Gene Therapy for Blindness Safe in Second Eye
Treatment is also effective, improving vision even further
WEDNESDAY, Feb. 8 (HealthDay News) -- For patients with a hereditary form of blindness previously treated with gene therapy in one eye, a second dose of gene therapy in the other eye is safe and improves vision even further, according to a study published in the Feb. 8 issue of Science Translational Medicine.
Jean Bennett, M.D., Ph.D., from the University of Pennsylvania in Philadelphia, and colleagues treated three patients with Leber congenital amaurosis due to mutations in the RPE65 gene. These patients had already received gene therapy in one eye as part of a larger gene therapy study 1.7 to 3.3 years earlier. The patients now received gene therapy in the second eye via subretinal injection of a virus carrying a correct RPE65 gene.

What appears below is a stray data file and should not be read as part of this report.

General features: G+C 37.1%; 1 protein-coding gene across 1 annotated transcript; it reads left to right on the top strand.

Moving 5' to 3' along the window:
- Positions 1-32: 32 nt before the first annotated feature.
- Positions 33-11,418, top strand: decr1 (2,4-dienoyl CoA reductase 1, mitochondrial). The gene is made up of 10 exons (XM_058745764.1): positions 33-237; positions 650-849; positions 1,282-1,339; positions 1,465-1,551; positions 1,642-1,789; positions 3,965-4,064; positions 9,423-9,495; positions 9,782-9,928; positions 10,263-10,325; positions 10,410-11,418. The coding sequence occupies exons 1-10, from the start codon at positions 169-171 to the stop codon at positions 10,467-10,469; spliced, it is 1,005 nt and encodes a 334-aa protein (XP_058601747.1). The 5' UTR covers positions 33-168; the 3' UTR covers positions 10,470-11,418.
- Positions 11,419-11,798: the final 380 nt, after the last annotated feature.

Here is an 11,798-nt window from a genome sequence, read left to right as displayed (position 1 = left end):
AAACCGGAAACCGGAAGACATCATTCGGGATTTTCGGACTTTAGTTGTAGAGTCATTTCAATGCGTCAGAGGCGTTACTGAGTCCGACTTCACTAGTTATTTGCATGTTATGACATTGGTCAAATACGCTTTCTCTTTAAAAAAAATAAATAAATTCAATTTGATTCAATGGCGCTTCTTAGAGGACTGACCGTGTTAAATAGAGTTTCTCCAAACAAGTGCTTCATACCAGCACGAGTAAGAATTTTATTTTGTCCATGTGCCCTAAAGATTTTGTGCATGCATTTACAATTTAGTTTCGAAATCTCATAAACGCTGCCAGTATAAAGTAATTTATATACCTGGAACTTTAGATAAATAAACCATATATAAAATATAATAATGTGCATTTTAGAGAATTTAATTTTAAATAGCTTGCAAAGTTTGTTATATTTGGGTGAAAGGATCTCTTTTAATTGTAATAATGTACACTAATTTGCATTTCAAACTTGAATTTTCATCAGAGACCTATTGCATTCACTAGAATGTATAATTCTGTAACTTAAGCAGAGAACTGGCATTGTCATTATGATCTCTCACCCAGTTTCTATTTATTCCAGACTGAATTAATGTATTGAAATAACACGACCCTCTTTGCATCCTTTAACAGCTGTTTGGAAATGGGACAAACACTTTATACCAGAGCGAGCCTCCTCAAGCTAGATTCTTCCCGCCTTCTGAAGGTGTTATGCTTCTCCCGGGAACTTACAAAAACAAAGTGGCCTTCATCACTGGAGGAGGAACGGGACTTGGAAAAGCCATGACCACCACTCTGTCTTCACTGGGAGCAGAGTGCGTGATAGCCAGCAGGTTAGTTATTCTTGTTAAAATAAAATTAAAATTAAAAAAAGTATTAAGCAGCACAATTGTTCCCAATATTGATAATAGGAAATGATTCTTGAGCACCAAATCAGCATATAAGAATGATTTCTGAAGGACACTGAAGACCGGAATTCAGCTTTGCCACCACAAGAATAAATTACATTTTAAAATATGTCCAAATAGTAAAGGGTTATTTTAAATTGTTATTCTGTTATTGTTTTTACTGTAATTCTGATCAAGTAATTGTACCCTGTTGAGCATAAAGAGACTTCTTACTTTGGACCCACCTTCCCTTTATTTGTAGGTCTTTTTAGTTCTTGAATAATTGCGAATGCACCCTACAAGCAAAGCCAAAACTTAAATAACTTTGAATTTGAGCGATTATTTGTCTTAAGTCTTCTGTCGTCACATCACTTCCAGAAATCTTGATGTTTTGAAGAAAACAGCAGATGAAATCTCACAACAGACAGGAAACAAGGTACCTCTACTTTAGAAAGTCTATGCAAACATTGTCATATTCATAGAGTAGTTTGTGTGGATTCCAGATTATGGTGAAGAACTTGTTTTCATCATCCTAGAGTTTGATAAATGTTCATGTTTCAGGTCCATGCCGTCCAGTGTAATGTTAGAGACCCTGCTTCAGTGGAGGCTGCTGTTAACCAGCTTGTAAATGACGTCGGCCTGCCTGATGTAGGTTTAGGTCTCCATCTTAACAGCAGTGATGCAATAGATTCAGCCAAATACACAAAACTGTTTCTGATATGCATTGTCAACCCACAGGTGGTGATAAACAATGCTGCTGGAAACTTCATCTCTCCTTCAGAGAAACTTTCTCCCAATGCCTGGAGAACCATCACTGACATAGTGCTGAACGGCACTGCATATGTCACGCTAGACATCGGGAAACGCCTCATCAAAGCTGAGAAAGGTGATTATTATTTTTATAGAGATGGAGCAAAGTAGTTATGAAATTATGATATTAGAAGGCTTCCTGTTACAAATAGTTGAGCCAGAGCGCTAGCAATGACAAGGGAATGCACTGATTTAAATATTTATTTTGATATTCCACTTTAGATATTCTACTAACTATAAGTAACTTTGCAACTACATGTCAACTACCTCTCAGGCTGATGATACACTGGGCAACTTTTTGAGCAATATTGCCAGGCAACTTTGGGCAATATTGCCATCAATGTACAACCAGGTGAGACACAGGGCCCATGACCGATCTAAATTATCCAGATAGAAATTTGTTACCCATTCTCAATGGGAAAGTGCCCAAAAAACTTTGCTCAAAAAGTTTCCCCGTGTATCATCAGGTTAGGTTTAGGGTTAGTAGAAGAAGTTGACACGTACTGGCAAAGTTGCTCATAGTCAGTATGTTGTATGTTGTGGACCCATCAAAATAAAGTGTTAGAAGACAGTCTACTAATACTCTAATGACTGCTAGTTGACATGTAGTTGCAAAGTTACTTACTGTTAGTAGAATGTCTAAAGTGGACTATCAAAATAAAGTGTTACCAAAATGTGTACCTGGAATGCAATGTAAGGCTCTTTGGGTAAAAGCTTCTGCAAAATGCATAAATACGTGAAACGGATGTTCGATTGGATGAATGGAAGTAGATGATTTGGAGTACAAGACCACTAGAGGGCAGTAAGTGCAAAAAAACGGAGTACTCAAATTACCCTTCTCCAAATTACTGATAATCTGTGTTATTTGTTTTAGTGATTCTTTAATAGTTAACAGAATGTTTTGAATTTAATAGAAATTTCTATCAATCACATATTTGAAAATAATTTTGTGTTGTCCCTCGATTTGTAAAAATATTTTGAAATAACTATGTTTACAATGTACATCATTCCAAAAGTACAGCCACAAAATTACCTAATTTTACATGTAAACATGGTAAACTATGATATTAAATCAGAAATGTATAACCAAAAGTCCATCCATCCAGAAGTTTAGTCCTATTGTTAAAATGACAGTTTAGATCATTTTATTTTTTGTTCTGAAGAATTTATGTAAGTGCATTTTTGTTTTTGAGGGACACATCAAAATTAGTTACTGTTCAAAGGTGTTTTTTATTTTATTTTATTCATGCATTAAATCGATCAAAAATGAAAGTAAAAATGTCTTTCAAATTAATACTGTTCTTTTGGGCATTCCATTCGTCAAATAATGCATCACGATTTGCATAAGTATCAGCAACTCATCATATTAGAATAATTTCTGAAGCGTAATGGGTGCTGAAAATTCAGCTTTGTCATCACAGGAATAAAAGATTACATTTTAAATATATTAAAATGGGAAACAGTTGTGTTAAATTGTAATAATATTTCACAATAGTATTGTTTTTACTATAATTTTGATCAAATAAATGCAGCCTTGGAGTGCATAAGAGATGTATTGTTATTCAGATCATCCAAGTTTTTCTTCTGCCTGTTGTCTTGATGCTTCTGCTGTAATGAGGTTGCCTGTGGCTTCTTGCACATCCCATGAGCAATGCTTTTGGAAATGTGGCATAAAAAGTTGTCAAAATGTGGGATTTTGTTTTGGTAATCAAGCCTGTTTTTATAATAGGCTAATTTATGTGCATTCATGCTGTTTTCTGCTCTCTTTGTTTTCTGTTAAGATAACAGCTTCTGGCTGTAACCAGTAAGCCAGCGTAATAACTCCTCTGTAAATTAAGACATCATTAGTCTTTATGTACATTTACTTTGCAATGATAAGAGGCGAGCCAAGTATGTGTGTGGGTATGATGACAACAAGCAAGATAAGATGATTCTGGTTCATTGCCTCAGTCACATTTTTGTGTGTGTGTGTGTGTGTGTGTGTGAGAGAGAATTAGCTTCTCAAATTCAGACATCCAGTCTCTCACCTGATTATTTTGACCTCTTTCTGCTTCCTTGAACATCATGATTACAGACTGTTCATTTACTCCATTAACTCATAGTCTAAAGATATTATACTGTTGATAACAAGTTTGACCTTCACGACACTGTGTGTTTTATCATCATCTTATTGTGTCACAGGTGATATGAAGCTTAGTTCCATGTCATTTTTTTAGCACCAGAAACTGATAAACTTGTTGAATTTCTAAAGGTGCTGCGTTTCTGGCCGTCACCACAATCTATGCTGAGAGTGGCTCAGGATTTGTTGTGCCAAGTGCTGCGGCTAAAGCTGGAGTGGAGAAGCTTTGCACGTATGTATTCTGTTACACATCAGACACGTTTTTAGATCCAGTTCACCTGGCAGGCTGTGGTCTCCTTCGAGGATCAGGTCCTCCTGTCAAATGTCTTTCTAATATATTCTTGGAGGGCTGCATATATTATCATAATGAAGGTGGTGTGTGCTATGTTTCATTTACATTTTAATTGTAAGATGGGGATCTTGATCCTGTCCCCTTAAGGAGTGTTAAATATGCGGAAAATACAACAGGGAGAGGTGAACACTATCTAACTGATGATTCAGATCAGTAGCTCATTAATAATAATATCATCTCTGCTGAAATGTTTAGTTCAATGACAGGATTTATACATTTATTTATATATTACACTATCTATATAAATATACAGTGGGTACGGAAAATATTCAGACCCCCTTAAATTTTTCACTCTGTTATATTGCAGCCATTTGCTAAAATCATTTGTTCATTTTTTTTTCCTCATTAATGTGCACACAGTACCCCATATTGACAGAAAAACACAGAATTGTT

Six months later, the researchers found that the patients became far more sensitive to dim light, and two patients were able to navigate in dim light. Vision also improved in the previously treated eye. Functional magnetic resonance imaging showed changes in retinal and cortical activation. The treatment was safe and no adverse responses were observed.
"In summary, this study provides the first demonstration of improved retinal and visual function after gene therapy readministration in a genetic disease and also the first demonstration of efficacy after readministration to the contralateral eye," Bennett and colleagues conclude.
Several authors disclosed financial relationships with pharmaceutical companies and/or involvement with patents related to the study subject matter.